4 Sources Of Custom Event Data in Google Analytics
How event data gets into your Google Analytics Account.
Let’s talk a little bit about how event data gets into your Google Analytics account. Let’s say you have yet to create an event inside of Google Tag Manager. In your mind, you’ve yet to add any tracking, but when you go look at your reports in Google Analytics, you’re going to see that you already have potentially a few event categories and a bunch of event actions that already show up. There’s four or five common places that are ultimately sending data into your GA account. Number one is Shopify. By default, the Shopify Google Analytics integration, they are sending events into your Google Analytics account as part of their overall integration. For example, what we’re looking at here, this is the default viewed checkout process. Starting from contact information all the way into the purchase page, Shopify is sending this data to Google Analytics via custom events, in addition to the page views for these.
That’s reason number one, while you’ll see event data that already exists inside of your account. Number two is third parties. For example, third parties like Privy for email signup, Justuno, Zendesk or other potentially other live chat platforms. Many times these third parties, when you’re in their account and you enter your Google Analytics ID, when they are triggering their email modals or potentially exit intent signups, or live chat signups, et cetera, they are also pushing in events to your Google Analytics account. We can look at things like, okay, well, what percentage of people that viewed my email modal sign up, actually signed up for it.
Let’s look at that example here. Here’s an example of an email modal. This is from OptiMonk. This is an email collection tool that has a send a messenger attached to it. For Brevity, this is a very, very important part of theirs and most everyone’s email or lead collection process of understanding how many people are seeing this modal versus how many people are signing up. OptiMonk and others like Privy, Justuno, etc, they are attaching events to these. You can look at impressions versus signups, get the calculation and try to approve upon that over time. That’s the second place that we generally see event data being pushed into your Google Analytics account. That’s outside of Google Tag Manager.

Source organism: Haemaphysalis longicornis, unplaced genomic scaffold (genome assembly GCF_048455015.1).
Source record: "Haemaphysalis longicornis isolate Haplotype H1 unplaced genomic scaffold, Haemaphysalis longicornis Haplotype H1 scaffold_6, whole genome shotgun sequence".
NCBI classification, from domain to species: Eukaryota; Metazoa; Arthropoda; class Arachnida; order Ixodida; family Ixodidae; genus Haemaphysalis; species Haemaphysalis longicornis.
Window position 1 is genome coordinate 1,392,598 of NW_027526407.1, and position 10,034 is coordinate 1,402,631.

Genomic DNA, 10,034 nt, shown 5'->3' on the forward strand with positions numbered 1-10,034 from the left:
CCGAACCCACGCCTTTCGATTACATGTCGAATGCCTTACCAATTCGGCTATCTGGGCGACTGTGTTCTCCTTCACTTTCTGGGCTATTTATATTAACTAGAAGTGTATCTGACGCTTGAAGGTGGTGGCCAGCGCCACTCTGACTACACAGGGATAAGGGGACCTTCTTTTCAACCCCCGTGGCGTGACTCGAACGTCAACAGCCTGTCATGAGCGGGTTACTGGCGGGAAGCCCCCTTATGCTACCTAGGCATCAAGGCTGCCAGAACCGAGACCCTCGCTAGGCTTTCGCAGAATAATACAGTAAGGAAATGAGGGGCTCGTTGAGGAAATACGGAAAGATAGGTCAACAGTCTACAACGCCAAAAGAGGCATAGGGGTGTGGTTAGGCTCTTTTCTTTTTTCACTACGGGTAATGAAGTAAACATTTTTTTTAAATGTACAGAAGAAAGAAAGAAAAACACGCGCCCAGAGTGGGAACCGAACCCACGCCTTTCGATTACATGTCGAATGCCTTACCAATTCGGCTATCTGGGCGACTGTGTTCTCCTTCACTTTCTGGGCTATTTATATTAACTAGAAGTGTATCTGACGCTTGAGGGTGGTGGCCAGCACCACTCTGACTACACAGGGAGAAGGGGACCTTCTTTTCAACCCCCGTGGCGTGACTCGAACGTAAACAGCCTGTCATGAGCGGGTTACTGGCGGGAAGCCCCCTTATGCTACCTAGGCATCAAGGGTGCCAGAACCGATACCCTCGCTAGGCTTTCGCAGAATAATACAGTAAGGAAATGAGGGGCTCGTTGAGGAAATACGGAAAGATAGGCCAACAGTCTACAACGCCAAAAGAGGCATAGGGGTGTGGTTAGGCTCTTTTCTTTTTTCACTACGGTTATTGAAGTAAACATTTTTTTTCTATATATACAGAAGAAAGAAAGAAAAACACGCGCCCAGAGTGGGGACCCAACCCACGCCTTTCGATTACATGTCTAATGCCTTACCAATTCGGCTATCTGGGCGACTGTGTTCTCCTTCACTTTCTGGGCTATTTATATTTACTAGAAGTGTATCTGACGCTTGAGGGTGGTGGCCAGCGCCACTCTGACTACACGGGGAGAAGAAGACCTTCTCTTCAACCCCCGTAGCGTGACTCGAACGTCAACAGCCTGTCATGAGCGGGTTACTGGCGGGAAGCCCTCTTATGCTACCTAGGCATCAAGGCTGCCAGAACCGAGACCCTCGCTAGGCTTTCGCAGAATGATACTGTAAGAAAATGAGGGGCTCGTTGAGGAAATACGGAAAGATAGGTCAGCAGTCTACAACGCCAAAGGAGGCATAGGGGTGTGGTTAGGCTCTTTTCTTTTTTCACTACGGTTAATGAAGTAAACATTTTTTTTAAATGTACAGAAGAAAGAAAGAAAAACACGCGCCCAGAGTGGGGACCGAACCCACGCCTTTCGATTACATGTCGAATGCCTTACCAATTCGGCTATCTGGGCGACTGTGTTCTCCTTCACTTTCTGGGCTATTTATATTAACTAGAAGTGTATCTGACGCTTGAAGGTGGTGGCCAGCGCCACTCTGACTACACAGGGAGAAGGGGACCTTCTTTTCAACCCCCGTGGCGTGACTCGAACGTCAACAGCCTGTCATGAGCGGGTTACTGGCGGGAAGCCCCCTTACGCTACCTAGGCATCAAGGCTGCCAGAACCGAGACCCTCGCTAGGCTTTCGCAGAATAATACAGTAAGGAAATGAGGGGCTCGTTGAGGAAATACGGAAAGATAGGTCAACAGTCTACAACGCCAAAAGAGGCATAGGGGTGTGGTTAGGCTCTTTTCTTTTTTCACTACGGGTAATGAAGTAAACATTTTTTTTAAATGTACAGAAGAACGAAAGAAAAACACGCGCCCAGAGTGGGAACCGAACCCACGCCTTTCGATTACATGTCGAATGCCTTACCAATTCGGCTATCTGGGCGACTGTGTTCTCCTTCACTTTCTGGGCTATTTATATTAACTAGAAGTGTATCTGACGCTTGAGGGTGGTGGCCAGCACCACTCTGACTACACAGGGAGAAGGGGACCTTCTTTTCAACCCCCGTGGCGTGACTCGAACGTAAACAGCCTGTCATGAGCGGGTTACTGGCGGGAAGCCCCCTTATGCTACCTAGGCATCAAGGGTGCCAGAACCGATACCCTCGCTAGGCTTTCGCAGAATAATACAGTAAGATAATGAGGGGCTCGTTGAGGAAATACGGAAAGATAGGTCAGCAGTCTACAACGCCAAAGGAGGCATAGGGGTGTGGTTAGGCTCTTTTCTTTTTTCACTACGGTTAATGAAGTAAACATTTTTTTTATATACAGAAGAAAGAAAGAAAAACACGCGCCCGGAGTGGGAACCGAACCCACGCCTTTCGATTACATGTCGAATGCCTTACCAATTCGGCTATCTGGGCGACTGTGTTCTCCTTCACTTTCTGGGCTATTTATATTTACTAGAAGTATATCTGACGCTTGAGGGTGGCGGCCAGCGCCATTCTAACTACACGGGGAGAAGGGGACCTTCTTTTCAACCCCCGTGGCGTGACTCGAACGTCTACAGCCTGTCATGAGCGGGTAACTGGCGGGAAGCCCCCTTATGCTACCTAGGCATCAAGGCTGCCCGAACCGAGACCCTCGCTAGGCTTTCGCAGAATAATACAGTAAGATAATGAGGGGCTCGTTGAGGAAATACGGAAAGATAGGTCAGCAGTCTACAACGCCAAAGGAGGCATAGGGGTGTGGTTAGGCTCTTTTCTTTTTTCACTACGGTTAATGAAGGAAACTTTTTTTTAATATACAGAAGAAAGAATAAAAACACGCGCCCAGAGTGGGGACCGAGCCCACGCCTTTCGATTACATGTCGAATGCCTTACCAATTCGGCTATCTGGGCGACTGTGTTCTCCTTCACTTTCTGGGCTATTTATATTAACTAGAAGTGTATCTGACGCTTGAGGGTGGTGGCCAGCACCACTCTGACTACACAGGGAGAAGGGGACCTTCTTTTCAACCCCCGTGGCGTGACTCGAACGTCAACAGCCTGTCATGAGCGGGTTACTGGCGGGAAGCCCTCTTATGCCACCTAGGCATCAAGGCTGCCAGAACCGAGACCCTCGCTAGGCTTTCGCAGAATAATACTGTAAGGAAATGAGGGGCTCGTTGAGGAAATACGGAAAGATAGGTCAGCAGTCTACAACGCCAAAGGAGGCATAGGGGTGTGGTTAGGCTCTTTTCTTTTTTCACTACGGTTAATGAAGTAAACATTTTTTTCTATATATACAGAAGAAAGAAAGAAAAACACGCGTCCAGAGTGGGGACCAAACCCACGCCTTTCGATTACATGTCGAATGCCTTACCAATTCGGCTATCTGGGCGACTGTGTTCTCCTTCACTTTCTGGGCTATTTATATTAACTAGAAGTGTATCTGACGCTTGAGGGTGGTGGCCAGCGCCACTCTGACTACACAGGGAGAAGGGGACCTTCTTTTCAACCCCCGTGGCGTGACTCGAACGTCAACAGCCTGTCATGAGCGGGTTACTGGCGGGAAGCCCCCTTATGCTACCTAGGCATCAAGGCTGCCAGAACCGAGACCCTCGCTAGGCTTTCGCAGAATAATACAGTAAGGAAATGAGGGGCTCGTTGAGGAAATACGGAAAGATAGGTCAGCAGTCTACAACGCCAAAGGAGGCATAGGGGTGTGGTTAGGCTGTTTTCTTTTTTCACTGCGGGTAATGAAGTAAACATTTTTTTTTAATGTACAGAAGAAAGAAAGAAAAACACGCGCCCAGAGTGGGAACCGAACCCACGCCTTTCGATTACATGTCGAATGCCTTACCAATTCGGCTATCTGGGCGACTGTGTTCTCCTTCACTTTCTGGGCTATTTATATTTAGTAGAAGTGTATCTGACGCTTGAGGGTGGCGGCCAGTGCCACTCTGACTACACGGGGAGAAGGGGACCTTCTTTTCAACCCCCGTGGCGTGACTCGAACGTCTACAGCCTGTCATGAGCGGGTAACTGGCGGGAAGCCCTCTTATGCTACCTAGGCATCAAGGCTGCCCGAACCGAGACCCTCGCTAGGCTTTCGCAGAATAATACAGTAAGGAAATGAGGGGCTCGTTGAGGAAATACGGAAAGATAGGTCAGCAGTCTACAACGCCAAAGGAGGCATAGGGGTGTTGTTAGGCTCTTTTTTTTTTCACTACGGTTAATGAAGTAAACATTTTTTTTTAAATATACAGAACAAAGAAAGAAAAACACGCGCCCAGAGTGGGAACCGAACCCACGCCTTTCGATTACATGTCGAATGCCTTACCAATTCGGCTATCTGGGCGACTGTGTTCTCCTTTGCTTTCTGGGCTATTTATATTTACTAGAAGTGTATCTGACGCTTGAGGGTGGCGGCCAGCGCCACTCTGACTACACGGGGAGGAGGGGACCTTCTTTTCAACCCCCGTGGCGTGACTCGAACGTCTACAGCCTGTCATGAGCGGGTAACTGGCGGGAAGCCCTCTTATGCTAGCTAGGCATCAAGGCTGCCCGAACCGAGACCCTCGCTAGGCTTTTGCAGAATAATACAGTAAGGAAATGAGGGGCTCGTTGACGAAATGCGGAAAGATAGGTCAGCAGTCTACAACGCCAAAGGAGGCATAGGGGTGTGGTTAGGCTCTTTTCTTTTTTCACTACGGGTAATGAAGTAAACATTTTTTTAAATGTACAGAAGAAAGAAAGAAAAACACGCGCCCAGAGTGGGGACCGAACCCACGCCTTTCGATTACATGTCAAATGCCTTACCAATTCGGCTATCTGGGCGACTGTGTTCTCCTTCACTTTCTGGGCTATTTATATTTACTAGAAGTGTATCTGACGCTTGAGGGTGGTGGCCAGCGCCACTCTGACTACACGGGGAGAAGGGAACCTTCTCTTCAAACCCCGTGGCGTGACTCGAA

The third is this is getting into more of your world, would be in your theme dot liquid or other templates within your code base. Sometimes if you are wanting to track different events on a site and you create requirements, you’ll send that off to developers and they’ll implement tracking that as clinical hard-coded in your theme. Tracking clicks on links in a footer or other behavior, other things that aren’t page view related, they would add that to your theme about liquid and thus it’s hard coded and pushing that event data into GA.
The fourth, which is really what we’re all about here is pushing an event data into your Analytics account through Google Tag Manager. It’s pretty simple. Inside of Google Tag Manager, we’re going to select in most cases, most are still using the Universal Analytics set up here, and we just had a track type of event. And going through this event, we are defining our event category action label, and then ultimately assigning a trigger. Once the trigger is in place, and we have the event created, and this is live when users are performing that action. Clicking on an image, that event is then sent to the Google Analytics account that it’s associated to.
Those are four ways that people, whether it’s yourself, or other technology partners, are sending data into your Google Analytics account. Once that data is in here, then you have that at your disposal to start slicing and dicing it and analyzing it and putting it into your conversion optimization action.